ALBUM REVIEW: Jon Hopkins – Singularity
Singularity is ‘intended to be listened to in one sitting, as a complete body of work’. Unfortunately, upon my first listen I didn’t have a solid hour spare to do this, and I was too impatient to wait until I did. I have since been able to listen to the album both in bits and in its singular body as intended. These experiences have proven fruitful, for the new release is undoubtedly powerful. As a result, I offer that it’s well worth a devoted listen both in fragments through pretty-much broken earphones, or embraced in its full body on state of the art speakers, as well as anywhere in between. Hopkins’ first release, Immunity, was an album that took its listeners journeying far out to meet his talent. Singularity shows them around.
This is a strangely diverse collection for what you’d imagine an album intended to be listened to in one sitting. If there’s one thing that I can say of Jon Hopkins is that his work is cinematic – typically involving adaptability for many environments a handful that I can imagine being the dusky countryside, the city night or timeless space. This is a result of the way that Hopkins wrangles some more organic sounds into his hard-hitting techno soundscapes. Upon first listen, one might not realise that the early tracks implement solid woodland drums and flutey influences. Though in a way these components are almost folk-like, they are given strength, revealed to possess a strict, innate structure and prove durable for all weathers. A combination certainly making for a versatile album to listen to. Full of dream-like soundscapes, Singularity involves the emotional journey of its talented producer, which he expanded on as something of a ‘psychedelic experience’. Of course then – in its entirety – the record involves a narrative of a hard buildup to deep exploration and eventual release. In this journey, there are naturally many sights but seemingly no stops.
The opener is eponymous to the album Singularity. The titular release is a pressing techno track – looping, developing and spiralling, with the barrelling tunnel of sound that you might have listened faithfully to on Hopkins’ last album. Eased into a near-uncomfortable level of depth, as soon as you are used to it a slow down occurs – around 4:14 – producing a distinct feeling of let-go and loss. However, this is picked back up in a new hard-hitting, reflexive industrial environment. Pushed around bouncing off the walls with a big techno drum being hit again abandoning you for an echoing void.
Not one to leave anyone in the cold, however, Hopkins picks the intensity back up and grants the listener their existence in a new, industrial context.
Towards the latter end of the album, ‘Luminous Beings’ begins with what sounds like train tracks. A mystery is created by its junction with a murmur of life, the distant hum of human activity. The buildup holds a pressure that gently allows you to prepare for more. I’d offer that this track in particular is reflective of the record – whilst ‘Singularity’ is containing (and by and large rather pressing), its industrial electronic elements are never too overbearing; Hopkins’ sound-manipulation encompasses a gentle guidance through the harder times.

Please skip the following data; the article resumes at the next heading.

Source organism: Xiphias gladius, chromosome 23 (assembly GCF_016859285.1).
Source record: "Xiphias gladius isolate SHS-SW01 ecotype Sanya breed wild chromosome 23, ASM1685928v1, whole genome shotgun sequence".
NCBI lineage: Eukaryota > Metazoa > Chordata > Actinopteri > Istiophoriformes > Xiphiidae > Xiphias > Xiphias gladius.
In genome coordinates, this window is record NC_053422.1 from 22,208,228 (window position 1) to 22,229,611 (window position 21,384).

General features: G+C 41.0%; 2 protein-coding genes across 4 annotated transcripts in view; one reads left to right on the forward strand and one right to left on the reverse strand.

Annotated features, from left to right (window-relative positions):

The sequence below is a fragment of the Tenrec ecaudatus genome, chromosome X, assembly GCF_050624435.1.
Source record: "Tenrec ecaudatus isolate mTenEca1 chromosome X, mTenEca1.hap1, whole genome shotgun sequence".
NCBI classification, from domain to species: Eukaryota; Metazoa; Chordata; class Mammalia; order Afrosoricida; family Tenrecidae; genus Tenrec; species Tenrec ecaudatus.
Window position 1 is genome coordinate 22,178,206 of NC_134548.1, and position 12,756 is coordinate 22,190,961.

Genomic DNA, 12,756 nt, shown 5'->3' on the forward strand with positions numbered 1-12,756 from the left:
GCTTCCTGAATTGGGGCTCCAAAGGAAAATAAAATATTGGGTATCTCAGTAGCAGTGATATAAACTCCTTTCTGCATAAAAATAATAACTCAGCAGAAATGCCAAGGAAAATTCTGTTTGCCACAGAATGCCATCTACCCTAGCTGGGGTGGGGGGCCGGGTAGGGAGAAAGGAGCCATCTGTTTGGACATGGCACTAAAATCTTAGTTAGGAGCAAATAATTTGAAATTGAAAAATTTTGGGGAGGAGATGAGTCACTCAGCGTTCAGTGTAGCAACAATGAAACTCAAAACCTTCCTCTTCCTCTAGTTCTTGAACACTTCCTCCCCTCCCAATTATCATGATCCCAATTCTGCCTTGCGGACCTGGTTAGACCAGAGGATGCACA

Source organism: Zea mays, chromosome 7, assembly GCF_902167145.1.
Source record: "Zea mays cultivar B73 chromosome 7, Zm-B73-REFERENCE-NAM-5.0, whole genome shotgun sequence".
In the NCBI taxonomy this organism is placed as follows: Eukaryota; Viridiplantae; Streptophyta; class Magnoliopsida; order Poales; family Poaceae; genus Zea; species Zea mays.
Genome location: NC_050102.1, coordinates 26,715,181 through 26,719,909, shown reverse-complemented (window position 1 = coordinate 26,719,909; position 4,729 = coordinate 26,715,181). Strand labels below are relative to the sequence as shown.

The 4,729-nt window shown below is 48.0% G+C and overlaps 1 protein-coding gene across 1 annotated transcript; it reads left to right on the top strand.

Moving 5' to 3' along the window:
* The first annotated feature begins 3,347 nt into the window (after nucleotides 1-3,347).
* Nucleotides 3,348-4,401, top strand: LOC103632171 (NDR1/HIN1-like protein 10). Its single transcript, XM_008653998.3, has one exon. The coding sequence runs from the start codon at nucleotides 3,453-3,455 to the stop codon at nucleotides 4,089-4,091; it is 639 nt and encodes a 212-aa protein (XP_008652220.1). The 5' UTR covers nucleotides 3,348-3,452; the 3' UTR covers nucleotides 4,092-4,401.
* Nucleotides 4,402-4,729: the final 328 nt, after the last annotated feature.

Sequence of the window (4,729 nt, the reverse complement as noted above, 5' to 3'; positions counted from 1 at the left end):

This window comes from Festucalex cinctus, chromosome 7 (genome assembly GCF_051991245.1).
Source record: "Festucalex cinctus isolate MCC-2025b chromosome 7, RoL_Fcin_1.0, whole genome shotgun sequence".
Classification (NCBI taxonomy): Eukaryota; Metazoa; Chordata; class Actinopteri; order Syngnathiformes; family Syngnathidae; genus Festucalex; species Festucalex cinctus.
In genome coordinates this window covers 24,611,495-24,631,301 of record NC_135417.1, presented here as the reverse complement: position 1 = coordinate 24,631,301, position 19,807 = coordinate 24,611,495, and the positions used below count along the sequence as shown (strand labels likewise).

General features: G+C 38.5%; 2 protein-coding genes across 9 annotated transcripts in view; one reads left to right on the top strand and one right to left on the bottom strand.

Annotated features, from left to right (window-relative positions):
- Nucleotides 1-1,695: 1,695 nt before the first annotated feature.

Equally, Hopkins’ consistent use of solo, acoustic piano is never too melancholy and his lighter tracks send you adrift, adding a sense of echo and dissolve to the Singularity experience. What I like about Jon Hopkins’ music is that while it explores a number of avenues, it’s never ‘too’ anything.
For dedicated fans of Hopkins’ debut Immunity, there is some allusion to the tunnelling tones of the past. However, Singularity is far more optimistic and willing to jump out – it is at the same time willing & ready to calm down. In ‘Luminous Beings’, the coordinated crickets of the electronic world lightly shake from side to side. They obediently fade out, allowing the humble piano to return to centre stage playing out in the moonlight.
Jon Hopkins’ nurture of nature produces a serious body of controlled work, with playful and exceedingly wild undertones. This shines through in ‘Neon Pattern Drum’, six minutes gradually disjointing SIngularity‘s rainy beginnings granting access to really get into the swing of things. When the track kicks in, one can see that it is light and dancey in nature, but also somehow situated on a motorway with great purpose. Listening to ‘Neon Pattern Drum’ is like seeing flashing lights whilst you kick up sand in the desert.
Strangely familiar, and yet like nothing you’ve ever heard before, this album is really ideal for use as a cinematic score. Indeed this release is a solid score for the likes of Jon Hopkins, who using Ableton, seems able to draw upon his vast musical experience yet is free enough that he – with minimal risk – can test the musical waters however he so likes. Singularity is like being left isolated on a sort-of distant planet, only having been given the ability to float around. Here is a small world of strange and beautiful surroundings to learn from and take in.
The album starts and ends with the press of the same piano key. However, whilst the listener is put back where they started, they’ve come full circle with completely new attitudes, perspectives and outlooks.